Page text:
• Application Note

A Systematic Approach Towards UPLC Methods Development

A Systematic Approach Towards UPLC Methods Development

  • Christopher J. Messina
  • Eric S. Grumbach
  • Diane M. Diehl
  • Waters Corporation

Abstract

Reversed-phase HPLC methods development can take anywhere from weeks to months, incurring large operational cost. By utilizing UltraPerformance LC (UPLC) Technology for methods development, a 6-fold improvement in throughput can be realized. This, in turn, reduces cost per sample and time of analysis considerably while maintaining or improving separation integrity. By developing rapid, high resolution analytical methods, products can be brought to market faster, therefore, improving the overall profitability of the assay. Here we demonstrate this methods development approach in the separation of paroxetine hydrochloride and its related compounds.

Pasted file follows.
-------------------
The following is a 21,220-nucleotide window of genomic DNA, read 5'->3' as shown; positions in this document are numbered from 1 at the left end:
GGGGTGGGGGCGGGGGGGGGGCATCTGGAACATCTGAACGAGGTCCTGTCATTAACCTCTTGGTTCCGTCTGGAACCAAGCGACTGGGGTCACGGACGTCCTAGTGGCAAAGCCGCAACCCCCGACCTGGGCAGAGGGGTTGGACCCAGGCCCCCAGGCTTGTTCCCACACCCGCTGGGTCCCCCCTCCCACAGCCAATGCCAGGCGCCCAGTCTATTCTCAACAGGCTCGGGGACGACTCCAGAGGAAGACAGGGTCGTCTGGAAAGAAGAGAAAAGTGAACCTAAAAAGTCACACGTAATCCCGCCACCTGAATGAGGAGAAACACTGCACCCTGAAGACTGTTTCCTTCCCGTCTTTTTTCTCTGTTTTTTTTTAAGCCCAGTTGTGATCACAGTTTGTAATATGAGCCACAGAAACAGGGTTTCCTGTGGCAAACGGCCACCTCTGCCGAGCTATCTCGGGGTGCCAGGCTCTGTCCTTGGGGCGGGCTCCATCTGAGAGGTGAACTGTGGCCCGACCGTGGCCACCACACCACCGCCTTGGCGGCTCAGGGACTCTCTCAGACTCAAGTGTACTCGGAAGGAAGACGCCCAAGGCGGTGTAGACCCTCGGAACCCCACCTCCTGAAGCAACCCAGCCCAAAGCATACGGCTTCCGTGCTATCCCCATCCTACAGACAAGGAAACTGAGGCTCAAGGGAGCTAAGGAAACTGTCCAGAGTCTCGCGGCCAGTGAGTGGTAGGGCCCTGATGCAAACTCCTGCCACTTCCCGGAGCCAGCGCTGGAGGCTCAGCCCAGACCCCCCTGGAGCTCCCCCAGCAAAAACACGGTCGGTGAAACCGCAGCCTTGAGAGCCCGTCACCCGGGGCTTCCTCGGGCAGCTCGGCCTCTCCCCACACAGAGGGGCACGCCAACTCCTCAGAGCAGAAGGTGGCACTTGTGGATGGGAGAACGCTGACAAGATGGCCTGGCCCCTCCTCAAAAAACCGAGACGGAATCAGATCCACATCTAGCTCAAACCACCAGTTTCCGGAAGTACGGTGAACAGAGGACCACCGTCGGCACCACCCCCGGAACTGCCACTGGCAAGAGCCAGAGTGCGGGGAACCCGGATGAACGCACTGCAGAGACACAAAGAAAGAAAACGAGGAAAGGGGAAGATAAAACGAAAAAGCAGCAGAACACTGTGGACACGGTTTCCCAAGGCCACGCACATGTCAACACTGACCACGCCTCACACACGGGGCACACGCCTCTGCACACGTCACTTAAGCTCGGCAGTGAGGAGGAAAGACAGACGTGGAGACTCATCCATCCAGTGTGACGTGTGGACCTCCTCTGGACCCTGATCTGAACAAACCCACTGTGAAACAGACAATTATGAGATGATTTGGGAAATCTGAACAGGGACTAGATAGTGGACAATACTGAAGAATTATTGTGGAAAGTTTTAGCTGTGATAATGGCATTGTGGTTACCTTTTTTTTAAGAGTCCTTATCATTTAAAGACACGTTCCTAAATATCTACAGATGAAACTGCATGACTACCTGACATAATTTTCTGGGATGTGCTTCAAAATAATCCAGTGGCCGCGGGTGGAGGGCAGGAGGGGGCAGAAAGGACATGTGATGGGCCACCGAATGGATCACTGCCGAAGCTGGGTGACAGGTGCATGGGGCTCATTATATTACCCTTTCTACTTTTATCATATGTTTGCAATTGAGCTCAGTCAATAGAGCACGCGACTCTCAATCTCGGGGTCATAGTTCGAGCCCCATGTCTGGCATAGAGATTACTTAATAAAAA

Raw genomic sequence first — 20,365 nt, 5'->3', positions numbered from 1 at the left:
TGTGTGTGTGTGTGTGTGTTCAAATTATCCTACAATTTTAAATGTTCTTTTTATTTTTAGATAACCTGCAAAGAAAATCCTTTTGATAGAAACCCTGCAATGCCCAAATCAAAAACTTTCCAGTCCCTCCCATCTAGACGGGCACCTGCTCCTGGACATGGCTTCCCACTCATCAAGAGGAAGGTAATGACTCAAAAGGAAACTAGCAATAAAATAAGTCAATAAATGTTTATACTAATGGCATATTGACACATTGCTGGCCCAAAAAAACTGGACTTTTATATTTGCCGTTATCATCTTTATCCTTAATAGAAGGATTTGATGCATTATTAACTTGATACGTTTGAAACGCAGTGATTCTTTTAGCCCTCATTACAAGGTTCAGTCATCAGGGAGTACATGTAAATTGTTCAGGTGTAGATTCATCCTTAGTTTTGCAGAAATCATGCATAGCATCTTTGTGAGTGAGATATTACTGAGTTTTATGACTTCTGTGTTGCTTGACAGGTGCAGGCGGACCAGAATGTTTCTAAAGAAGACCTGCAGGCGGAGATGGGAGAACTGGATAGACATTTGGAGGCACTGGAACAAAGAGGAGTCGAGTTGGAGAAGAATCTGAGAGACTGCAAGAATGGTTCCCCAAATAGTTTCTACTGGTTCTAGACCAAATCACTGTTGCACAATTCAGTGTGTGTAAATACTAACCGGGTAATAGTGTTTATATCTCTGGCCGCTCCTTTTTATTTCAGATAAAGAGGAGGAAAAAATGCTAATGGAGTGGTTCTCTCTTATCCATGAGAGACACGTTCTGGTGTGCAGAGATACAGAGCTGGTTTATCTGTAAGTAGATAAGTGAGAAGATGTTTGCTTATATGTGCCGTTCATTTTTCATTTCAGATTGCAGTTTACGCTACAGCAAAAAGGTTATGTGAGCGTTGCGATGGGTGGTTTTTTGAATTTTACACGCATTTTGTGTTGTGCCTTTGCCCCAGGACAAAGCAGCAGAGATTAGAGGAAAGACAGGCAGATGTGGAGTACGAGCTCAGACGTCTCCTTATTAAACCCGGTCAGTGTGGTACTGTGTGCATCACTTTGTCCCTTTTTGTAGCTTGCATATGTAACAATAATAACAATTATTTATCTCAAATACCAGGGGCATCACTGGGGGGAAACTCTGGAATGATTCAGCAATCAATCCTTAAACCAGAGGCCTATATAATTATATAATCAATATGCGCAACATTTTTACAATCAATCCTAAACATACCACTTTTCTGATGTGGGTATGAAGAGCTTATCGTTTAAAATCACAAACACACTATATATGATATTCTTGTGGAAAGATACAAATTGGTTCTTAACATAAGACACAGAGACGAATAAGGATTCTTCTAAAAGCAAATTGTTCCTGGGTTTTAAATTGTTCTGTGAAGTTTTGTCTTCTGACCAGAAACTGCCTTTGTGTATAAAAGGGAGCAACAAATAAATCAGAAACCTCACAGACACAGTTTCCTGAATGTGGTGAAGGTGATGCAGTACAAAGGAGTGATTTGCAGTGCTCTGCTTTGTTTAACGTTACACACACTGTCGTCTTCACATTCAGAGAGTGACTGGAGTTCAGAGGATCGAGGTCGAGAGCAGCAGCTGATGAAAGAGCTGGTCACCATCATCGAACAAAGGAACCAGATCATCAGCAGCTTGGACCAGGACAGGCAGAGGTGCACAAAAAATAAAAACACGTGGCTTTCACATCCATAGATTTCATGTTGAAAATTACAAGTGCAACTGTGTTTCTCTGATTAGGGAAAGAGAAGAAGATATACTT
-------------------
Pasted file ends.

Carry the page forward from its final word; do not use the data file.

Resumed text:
Benefits

  • Demonstrates a systematic approach to method development
  • Selectivity is manipulated using pH, column chemistry, and organic modifier
  • UPLC provides a 6-fold improvement in throughput, reducing time and cost per sample in the analysis

Introduction

Reversed-phase HPLC methods development can take anywhere from weeks to months, incurring large operational cost. By utilizing UltraPerformance LC (UPLC) Technology for methods development, a 6-fold improvement in throughput can be realized. This, in turn, reduces cost per sample and time of analysis considerably while maintaining or improving separation integrity. By developing rapid, high resolution analytical methods, products can be brought to market faster, therefore, improving the overall profitability of the assay.